According to the regulation on the overall energy efficiency of buildings, the European Energy Performance of Buildings Directive (2010/31/EU) passed on 19 May 2010, EU Member States must ensure that all new builds are nearly zero-energy houses from 2021 on – in the public sector, the directive will even apply two years earlier. With its energy-plus house designs, Bosch Thermotechnik has already been offering such solutions which not only meet but go below the future building standards. Already realised energy-plus houses mostly rely on combinations of PV system and electric heat pump. Many building designs also incorporate a solar thermal system for domestic hot water. Solarthermalworld.org spoke with Ralf Köbbemann-Rengers, Vice President Engineering Solar Thermal Systems and Storage Tanks at Bosch Thermotechnik.
Photo: Bosch Thermotechnik
Solarthermalworld.org: From 2021 on, all new builds in EU Member States must be Nearly Zero-Energy Buildings, NZEBs – in the public sector, the regulation will already apply two years earlier. What has Bosch Thermotechnik done so far to prepare itself for the increased demand in the new-build segment?
Köbbemann-Rengers: It has been Bosch Thermotechnik’s expectation for years that the future building standard would want to bring down energy demand to the lowest possible level. Considering our product range of heat generators, we will be well prepared for the task ahead. With the Buderus systems for energy-plus houses, we even took a step further by developing technology kits that result in an energy surplus. These kits consist of a PV system, a ventilation system, one or two heat generators – for example, heat pump, solid fuel boiler or gas condensing boiler and stove – and SmartHome controls. Several newly built energy-plus houses have proven that this design can be implemented using technology that is available today. The essential component is the PV system, which supplies the electricity to run energy-efficient household appliances and, for instance, the electric heat pump that heats the rooms and the domestic hot water. We have recently included batteries into our product range, so that homeowners can use the electricity produced by the PV system at any time of the day.
Solarthermalworld.org: In your opinion, which role will solar thermal technology play in NZEBs?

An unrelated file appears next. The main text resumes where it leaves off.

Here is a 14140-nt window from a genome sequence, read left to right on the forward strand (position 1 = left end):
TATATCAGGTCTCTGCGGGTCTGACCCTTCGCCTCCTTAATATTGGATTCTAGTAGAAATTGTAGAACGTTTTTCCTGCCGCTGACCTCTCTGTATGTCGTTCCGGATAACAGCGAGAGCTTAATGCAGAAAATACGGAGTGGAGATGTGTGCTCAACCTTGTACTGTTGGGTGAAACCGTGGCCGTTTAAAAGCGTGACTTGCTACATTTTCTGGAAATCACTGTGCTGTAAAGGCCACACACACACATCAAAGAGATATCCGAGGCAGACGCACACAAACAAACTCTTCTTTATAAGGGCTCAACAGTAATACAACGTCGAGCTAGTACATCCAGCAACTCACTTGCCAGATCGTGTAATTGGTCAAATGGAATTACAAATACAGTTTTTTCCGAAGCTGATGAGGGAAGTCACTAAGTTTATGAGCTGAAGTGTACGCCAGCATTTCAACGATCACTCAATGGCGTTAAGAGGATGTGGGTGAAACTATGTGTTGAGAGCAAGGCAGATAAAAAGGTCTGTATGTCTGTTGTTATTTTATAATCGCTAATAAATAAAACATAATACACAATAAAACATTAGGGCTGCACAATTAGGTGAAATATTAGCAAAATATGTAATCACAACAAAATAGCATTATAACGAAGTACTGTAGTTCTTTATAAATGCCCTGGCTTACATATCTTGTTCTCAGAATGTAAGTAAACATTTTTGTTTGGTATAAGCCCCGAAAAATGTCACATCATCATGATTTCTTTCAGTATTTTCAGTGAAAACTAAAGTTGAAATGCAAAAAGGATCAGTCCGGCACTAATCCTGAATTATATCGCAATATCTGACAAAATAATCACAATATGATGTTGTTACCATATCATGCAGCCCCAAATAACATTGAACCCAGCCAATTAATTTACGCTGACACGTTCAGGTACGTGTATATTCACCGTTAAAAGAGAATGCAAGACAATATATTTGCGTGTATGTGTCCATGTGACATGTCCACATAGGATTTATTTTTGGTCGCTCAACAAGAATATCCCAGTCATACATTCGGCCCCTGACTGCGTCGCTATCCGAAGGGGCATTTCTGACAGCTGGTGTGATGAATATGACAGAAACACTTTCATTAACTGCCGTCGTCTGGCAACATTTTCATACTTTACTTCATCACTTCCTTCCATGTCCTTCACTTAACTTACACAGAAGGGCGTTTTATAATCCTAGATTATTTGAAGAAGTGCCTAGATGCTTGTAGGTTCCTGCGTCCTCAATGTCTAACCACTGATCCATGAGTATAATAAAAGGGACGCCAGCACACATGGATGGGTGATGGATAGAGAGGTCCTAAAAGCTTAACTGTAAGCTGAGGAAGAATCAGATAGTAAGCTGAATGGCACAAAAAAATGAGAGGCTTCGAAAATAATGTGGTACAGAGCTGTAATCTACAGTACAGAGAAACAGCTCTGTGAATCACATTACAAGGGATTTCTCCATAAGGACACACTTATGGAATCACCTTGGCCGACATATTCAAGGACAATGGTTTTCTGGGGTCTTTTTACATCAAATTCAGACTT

Köbbemann-Rengers: Depending on the selected system configuration, solar thermal systems will be an important component of nearly zero-energy buildings. In today’s NZEBs, solar thermal technology is mainly used to heat domestic hot water. It provides a fairly easy solution to heat almost all of the domestic hot water during the summer months and avoid the additional use of conventional backup sources to reach the desired temperature. In the future, we will focus on enhancing thermal storage and system solutions, in order to further optimise the share of solar thermal in building heat supply.
Through the SmartHome concept, which Buderus implemented together with RWE, we have been able to achieve a smart integration of home automation with heating technology. The Buderus Heating app by RWE SmartHome lets you now control all components of web-capable Buderus heating systems through a smartphone or tablet: from the central heating system down to each individual radiator in the house.
Solarthermalworld.org: How great has the demand for these heating solutions been so far?
Köbbemann-Rengers: The interest in efficient heating systems is increasing steadily – not only for nearly zero-energy buildings. When it comes to new builds, demand continues to grow due to the legal requirements that have to be met. But owners of existing buildings are also investing in energy-efficient solutions to reduce operating costs. Regarding architectural design, these solutions open up all kinds of possibilities – buildings meeting the energy-plus house standard can have the same kind of individual design that other new builds have.
Solarthermalworld.org: The directive will apply all across Europe. Which technologies do you think will be used to implement the directive in southern, central and northern Europe? Will these European regions have different heating design solutions for nearly zero-energy buildings?
Köbbemann-Rengers: Essentially, our technological solutions are used all across Europe. But there will be individual designs in specific countries, particularly against the backdrop of different heat demand profiles. As a system provider with a total of 14 R&D locations all over Europe, we can identify market specifics early and can respond to them using our product range. Compared to Germany, heat demand in southern Europe will, of course, be lower. Here, the main issue will be to provide warm water while remaining efficient and using almost no CO2 for its production. Heating demand, however, will still play a role in the south of Europe during the winter months, because there is an increased demand for higher comfort levels. In the north, for example in Scandinavia, heating is unmistakably at the forefront of demand, whereas warm water is a somewhat less important issue.